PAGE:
Henson is one of only 13 NCAA men’s basketball coaches to have racked up 200 or more wins at two different schools, and is also one of only 15 coaches to have led two teams to the Final Four. Henson also holds seats in four different Halls of Fame, including the US Bank / NM State Athletics Hall of Fame (1978), the National Collegiate Basketball Hall of Fame (2015), the Illinois Athletics Hall of Fame (2018), and the Oklahoma Sports Hall of Fame (2019). In 2002, the courtyard at the Aggies Pan American Center was renamed Lou Henson Court in order to keep its vast legacy alive.
Two years after Henson had led the Aggies to the Final Four, he managed to recruit one of the best preparation players on the East Coast in Williamson. For two memorable seasons (1971-73) Williamson changed the lights on the scoreboard for the Aggies at breakneck speed. During its debut campaign at NM State in 1971-72, the New Haven, Connecticut product won First Team All-American (Basketball News) awards after finishing sixth with 27.1 points per game in the Nation had occupied. That season, Williamson failed to hit the 20 point mark in just one of the Aggies’ 25 tilts.
On January 17, 1972, Williamson hosted a spectacular west coast scoring show that led NM State to a 91-89 triumph in California with a 48-point breakout. That score remains the highest single-game number of any Aggies in the program’s history, and allowed the Aggies to claim one of their five victories a year over the current Pac-12 programs – Arizona, Arizona State, California, Colorado, and Oregon .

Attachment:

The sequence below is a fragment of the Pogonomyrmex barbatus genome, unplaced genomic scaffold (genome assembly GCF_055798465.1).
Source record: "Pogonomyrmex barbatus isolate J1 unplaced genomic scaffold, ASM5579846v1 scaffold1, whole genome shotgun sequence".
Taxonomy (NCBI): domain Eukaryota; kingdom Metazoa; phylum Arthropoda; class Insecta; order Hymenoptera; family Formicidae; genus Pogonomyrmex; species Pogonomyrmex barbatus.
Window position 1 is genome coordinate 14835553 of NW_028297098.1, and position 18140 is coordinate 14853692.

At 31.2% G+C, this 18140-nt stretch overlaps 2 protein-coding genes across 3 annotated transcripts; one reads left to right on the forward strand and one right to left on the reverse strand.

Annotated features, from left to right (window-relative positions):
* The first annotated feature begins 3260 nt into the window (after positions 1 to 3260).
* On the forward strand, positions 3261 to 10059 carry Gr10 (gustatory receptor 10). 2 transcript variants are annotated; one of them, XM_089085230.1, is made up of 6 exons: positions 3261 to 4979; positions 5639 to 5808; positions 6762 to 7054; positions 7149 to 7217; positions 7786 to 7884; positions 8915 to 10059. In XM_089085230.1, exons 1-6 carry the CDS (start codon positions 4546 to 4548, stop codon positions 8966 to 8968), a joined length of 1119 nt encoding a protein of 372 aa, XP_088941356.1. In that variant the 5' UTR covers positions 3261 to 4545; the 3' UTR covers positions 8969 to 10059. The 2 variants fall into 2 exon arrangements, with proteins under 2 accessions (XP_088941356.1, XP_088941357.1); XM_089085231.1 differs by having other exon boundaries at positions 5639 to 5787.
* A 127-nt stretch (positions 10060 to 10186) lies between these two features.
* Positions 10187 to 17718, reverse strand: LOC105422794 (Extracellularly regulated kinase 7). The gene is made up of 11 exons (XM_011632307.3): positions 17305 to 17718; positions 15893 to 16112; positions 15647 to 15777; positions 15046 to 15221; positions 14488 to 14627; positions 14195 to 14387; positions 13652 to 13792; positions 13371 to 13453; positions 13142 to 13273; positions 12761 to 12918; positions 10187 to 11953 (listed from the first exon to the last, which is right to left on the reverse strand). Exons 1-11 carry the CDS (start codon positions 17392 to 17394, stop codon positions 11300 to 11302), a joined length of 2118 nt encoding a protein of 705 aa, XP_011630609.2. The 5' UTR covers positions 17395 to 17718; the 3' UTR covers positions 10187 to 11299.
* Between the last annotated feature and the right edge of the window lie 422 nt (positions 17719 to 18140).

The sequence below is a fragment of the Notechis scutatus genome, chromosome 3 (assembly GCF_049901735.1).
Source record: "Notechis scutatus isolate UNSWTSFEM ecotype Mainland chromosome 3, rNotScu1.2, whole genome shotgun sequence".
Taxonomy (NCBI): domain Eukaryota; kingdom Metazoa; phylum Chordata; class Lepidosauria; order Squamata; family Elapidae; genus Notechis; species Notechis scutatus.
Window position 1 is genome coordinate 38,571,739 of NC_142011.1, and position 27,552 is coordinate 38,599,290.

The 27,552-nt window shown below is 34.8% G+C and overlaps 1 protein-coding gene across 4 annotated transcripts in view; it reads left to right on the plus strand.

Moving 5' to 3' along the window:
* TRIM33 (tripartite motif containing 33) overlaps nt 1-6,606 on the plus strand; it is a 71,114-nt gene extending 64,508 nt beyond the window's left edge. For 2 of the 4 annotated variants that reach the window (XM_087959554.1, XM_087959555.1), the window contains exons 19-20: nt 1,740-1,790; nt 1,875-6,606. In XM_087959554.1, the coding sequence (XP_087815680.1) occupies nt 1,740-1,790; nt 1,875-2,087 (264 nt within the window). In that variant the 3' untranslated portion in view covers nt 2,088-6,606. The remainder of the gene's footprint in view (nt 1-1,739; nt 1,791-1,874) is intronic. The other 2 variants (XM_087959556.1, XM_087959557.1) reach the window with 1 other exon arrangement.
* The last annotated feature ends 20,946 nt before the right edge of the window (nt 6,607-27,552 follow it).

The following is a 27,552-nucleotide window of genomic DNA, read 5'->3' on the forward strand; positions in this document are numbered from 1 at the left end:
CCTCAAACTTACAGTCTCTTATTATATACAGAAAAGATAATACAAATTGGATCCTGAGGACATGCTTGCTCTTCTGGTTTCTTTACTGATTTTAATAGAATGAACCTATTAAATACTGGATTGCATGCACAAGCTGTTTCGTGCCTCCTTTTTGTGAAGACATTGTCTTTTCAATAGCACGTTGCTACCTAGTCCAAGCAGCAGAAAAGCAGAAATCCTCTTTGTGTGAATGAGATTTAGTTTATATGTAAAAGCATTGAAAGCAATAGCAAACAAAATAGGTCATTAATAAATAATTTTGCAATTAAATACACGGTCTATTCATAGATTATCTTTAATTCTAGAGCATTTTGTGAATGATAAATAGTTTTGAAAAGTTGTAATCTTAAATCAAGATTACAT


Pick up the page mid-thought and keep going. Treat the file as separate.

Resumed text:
In his final season with the Aggies (1972-73) Williamson recorded 27.2 points per game, the highest average in school history in a single season. The Atlanta Hawks noted the guard’s high score and selected Williamson with the 96th overall pick in the 1973 NBA Draft. While he didn’t make the Hawks’ list, that didn’t stop Williamson from embarking on an eight-year career in the ABA and the NBA.
Williamson was able to secure a squad place with the New York Nets of the ABA (now the Brooklyn Nets of the NBA) before the 1973-74 season. For his efforts, Williamson was named to the ABA All-Rookie Team in 1974.
With Erving and Williamson by their side, the Nets repeated themselves as ABA champions in 1976. That season marked the last of the Nets at the ABA level when they rose to the NBA the following year. Overall, Williamson played for three NBA teams over the course of his career, including the Indiana Pacers (1976-79), New Jersey Nets (1977-80) and the Washington Bullets (1979-91).
In total, Williamson scored 9,017 points, 1,274 rebounds and 1,441 assists in his professional career. On December 7, 1990, Williamson’s jersey number (23) was withdrawn by the Nets and to date he is one of only six players in franchise history to have their jersey number withdrawn. This group also includes Erving, Bill Melchionni, Jason Kidd, Drazen Petrovic and Buck Williams. Williamson died on November 30, 1996 after a long battle with kidney disease.
For full coverage of NM State Men’s Basketball as the Aggies continue their 2021-22 season, visit NMStateSports.com – the official home of Aggie Athletics – and follow the Aggies on Facebook (NM State Men’s Basketball), Twitter (@NMStateMBB) and Instagram (@NMStateMBB).